The past several months have been a slow time for our web
site but a busy time for us. During this period, I finished writing our book,
Cindie edited for weeks, constructed the interior of the book, arranged the printing,
and began our marketing effort. If this book production were not
enough we also performed all the tedious tasks of replacing equipment, packing,
and planning a major bicycle tour of Asia. Now that all this is done
we are more than ready to get back to the thing we love to do best; travel
on our bikes and meet the people of the world.
After 27 hours of airports and flying we finally arrived
half way around the world (relative to North America) in Bangkok, Thailand.
It was unreal to land here and have my wristwatch read 12 noon and the
actual local time be 12 midnight. I think that 12 out of 24 time zones is as
far as you can go. This is by far the furthest distance from home I have ever been.
I actually consider the "furthest" I had been from home
to be the time we were riding on a rough dirt road in a very remote part of
Bolivia and my back went out. I was reduced to laying motionless in my
sleeping bag while Cindie made our camp near a small village graveyard. All I remember
is hearing curious indigenous children, from the nearby village, appearing
from nowhere and welcoming Cindie. I overheard them asking where our
llamas were. I could not even turn to see them because I was in so
much pain. That was the furthest I had been from my way of life.
Bangkok has an international airport so my home country is just a
credit card away. Looking at the maps of Thailand,
Cambodia, Vietnam, and China I see a real adventure is in our near future.
These maps show endless faint squiggly lines indicating remote dirt
roads with numerous villages (we can not pronounce). I think it is
inevitable this Asian leg of our around the world tour will reveal a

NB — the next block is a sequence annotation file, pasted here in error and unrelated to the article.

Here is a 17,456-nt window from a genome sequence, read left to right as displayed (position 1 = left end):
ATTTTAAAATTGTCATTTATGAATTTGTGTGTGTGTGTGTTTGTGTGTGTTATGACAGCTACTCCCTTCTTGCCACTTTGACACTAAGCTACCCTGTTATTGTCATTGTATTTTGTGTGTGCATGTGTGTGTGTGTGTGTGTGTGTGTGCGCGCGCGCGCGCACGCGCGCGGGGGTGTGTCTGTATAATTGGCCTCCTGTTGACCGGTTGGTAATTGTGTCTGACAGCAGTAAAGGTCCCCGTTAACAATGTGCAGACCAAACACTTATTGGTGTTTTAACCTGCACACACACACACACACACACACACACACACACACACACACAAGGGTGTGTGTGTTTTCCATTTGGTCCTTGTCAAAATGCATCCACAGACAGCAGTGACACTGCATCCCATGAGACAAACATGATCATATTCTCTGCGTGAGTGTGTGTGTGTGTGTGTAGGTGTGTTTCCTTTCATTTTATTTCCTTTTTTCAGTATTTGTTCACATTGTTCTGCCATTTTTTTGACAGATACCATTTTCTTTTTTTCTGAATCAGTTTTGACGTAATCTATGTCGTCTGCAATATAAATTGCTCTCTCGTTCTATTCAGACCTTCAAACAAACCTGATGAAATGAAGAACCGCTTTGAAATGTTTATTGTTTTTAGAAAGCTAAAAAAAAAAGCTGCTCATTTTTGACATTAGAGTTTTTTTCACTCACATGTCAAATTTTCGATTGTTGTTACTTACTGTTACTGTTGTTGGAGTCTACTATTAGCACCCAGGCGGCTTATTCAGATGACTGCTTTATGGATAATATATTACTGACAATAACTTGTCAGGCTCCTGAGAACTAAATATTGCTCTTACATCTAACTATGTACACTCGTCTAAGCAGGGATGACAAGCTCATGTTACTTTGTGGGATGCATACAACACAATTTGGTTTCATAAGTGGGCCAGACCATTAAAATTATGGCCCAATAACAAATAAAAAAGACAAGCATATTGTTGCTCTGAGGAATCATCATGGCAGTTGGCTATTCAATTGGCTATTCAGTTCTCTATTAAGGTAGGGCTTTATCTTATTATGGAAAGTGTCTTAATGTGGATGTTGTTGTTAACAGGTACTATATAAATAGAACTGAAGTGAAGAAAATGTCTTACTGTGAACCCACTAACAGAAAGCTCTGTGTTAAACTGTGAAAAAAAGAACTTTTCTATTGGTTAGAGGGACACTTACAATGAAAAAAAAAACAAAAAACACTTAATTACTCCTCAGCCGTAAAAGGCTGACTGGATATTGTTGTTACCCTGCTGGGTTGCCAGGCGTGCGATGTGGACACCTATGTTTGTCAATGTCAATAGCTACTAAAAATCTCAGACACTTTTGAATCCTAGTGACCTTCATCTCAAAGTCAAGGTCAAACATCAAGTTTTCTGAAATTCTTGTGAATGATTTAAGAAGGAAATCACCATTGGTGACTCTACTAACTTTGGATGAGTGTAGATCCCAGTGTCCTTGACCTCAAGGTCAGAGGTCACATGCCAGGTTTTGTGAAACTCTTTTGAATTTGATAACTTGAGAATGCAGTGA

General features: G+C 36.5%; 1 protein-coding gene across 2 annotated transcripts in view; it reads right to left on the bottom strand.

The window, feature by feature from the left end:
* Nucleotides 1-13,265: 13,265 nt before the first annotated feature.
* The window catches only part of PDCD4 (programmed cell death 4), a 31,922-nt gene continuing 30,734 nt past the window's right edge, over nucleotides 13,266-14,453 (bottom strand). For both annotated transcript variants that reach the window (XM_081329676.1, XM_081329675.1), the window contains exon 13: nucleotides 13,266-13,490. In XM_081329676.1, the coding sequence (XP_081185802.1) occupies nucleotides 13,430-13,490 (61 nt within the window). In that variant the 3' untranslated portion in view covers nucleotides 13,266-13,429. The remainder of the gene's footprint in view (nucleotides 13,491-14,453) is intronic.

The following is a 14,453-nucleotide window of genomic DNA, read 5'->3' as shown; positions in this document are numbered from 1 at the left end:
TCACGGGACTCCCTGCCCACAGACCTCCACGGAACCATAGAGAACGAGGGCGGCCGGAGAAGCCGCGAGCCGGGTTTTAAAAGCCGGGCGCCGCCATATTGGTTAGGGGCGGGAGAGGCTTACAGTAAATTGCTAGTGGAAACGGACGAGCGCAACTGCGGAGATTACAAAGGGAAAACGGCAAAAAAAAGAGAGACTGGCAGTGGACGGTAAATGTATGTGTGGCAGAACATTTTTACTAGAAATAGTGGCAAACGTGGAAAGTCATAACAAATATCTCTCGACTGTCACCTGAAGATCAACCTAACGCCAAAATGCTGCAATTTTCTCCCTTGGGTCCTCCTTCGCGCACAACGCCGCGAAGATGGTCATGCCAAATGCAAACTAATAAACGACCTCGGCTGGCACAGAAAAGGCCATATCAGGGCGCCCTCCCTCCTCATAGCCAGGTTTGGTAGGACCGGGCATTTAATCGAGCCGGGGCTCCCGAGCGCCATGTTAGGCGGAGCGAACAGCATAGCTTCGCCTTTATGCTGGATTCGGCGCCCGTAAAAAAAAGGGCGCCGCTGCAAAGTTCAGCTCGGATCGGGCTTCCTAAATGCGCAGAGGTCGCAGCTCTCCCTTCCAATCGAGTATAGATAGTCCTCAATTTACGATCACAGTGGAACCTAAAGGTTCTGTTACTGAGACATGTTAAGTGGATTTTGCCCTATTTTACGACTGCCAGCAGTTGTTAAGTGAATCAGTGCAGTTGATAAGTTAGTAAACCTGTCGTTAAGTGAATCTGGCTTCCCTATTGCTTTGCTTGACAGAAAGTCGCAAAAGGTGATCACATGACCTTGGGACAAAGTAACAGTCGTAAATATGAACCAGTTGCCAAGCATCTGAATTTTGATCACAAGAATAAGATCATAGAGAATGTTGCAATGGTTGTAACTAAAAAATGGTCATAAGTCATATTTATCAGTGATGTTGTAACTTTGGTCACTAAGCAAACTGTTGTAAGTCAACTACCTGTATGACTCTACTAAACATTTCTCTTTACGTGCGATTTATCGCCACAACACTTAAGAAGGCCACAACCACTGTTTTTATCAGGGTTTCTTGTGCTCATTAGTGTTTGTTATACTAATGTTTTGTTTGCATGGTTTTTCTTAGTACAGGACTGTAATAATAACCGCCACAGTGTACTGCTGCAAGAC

location that will beat my
record for being the furthest from home by any standards. Southeast
Asia here we come!
My first impression of Asia is that I cannot understand
anything going on around me. It is true, at least in Bangkok, that
most of the road/subway signs are in the Thai language and English.
This alone would be fine if we were solely interested in seeing the sights
but it makes it difficult to fulfill my main objective of meeting the
people. The Thai language uses different letters and numbers than
English and the everyday people we have encountered out side the airport or
hotel do not speak English. We have a Thai / English dictionary and
have first learned the words for "please" and "thank you". This is the
minimum amount of respect that a traveler should extent to locals wherever
they are. We are working on learning more key phrases and it is clear
from the Thai people we interact with that our effort is greatly
We are fortunate to be starting the Asian leg of our bicycle tour
with two new sets of
and two brand new touring bicycles. Please keep checking the Equipment section of our site
for updates on how these new additions to our gear are working out. I
am also working on several new web pages that describe our new bikes and
provide purchase information.
Our book is now available from Amazon.com's web site in the next couple weeks and will be included in
Adventure Cycling's Spring/Summer catalog this February. To those of
you that have ordered our book from outside the United States, all books
were shipped by November 12, 2004, please allow 4- 6 weeks for delivery. For
those of you who have already received our book, please send us a review.
I have no idea how often we will encounter internet access
in this part of the world but the next letter I will send will be about or
ride through Thailand. Please check our new Asia web site. (http://www.downtheroad.org/Asia/)
often for frequent updates.